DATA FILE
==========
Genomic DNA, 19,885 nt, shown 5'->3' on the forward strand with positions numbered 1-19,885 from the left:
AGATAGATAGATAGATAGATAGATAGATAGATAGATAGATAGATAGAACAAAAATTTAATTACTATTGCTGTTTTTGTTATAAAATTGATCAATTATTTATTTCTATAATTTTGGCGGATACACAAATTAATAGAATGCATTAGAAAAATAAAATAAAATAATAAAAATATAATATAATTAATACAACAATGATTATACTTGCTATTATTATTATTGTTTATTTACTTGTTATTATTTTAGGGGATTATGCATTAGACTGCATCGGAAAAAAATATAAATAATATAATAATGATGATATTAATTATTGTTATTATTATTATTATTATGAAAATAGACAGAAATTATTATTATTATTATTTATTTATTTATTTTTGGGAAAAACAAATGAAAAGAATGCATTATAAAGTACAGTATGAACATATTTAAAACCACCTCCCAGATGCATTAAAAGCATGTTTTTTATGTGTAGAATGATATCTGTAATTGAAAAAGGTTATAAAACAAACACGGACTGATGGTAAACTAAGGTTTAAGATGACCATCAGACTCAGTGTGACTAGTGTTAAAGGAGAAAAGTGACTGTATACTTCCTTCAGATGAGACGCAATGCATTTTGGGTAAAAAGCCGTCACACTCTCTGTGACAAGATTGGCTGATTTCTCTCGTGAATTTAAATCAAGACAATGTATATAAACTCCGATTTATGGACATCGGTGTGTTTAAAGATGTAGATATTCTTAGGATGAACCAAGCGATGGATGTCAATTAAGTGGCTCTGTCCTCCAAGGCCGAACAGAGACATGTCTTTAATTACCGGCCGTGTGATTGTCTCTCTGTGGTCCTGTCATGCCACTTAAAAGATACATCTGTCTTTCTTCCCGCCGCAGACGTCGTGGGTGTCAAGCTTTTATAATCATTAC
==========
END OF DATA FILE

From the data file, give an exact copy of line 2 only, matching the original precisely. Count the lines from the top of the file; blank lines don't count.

AGATAGATAGATAGATAGATAGATAGATAGATAGATAGATAGATAGAACAAAAATTTAATTACTATTGCTGTTTTTGTTATAAAATTGATCAATTATTTATTTCTATAATTTTGGCGGATACACAAATTAATAGAATGCATTAGAAAAATAAAATAAAATAATAAAAATATAATATAATTAATACAACAATGATTATACTTGCTATTATTATTATTGTTTATTTACTTGTTATTATTTTAGGGGATTATGCATTAGACTGCATCGGAAAAAAATATAAATAATATAATAATGATGATATTAATTATTGTTATTATTATTATTATTATGAAAATAGACAGAAATTATTATTATTATTATTTATTTATTTATTTTTGGGAAAAACAAATGAAAAGAATGCATTATAAAGTACAGTATGAACATATTTAAAACCACCTCCCAGATGCATTAAAAGCATGTTTTTTATGTGTAGAATGATATCTGTAATTGAAAAAGGTTATAAAACAAACACGGACTGATGGTAAACTAAGGTTTAAGATGACCATCAGACTCAGTGTGACTAGTGTTAAAGGAGAAAAGTGACTGTATACTTCCTTCAGATGAGACGCAATGCATTTTGGGTAAAAAGCCGTCACACTCTCTGTGACAAGATTGGCTGATTTCTCTCGTGAATTTAAATCAAGACAATGTATATAAACTCCGATTTATGGACATCGGTGTGTTTAAAGATGTAGATATTCTTAGGATGAACCAAGCGATGGATGTCAATTAAGTGGCTCTGTCCTCCAAGGCCGAACAGAGACATGTCTTTAATTACCGGCCGTGTGATTGTCTCTCTGTGGTCCTGTCATGCCACTTAAAAGATACATCTGTCTTTCTTCCCGCCGCAGACGTCGTGGGTGTCAAGCTTTTATAATCATTAC